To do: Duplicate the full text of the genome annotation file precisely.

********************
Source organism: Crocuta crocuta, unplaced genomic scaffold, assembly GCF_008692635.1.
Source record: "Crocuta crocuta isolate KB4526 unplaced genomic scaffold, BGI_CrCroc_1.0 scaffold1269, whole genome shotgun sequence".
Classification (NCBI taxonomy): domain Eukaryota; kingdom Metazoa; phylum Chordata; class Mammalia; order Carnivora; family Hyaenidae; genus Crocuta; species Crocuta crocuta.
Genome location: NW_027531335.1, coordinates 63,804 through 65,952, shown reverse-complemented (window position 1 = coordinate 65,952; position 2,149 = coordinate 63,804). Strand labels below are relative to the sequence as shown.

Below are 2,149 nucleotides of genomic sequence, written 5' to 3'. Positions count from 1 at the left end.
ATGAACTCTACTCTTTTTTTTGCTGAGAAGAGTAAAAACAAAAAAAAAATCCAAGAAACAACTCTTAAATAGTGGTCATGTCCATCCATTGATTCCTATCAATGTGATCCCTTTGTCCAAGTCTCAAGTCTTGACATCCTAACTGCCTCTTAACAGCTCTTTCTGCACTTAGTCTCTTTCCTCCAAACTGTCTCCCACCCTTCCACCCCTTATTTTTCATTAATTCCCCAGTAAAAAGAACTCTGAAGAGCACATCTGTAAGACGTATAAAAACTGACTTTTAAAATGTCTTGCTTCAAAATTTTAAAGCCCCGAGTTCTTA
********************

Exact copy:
Source organism: Crocuta crocuta, unplaced genomic scaffold, assembly GCF_008692635.1.
Source record: "Crocuta crocuta isolate KB4526 unplaced genomic scaffold, BGI_CrCroc_1.0 scaffold1269, whole genome shotgun sequence".
Classification (NCBI taxonomy): domain Eukaryota; kingdom Metazoa; phylum Chordata; class Mammalia; order Carnivora; family Hyaenidae; genus Crocuta; species Crocuta crocuta.
Genome location: NW_027531335.1, coordinates 63,804 through 65,952, shown reverse-complemented (window position 1 = coordinate 65,952; position 2,149 = coordinate 63,804). Strand labels below are relative to the sequence as shown.

Below are 2,149 nucleotides of genomic sequence, written 5' to 3'. Positions count from 1 at the left end.
ATGAACTCTACTCTTTTTTTTGCTGAGAAGAGTAAAAACAAAAAAAAAATCCAAGAAACAACTCTTAAATAGTGGTCATGTCCATCCATTGATTCCTATCAATGTGATCCCTTTGTCCAAGTCTCAAGTCTTGACATCCTAACTGCCTCTTAACAGCTCTTTCTGCACTTAGTCTCTTTCCTCCAAACTGTCTCCCACCCTTCCACCCCTTATTTTTCATTAATTCCCCAGTAAAAAGAACTCTGAAGAGCACATCTGTAAGACGTATAAAAACTGACTTTTAAAATGTCTTGCTTCAAAATTTTAAAGCCCCGAGTTCTTA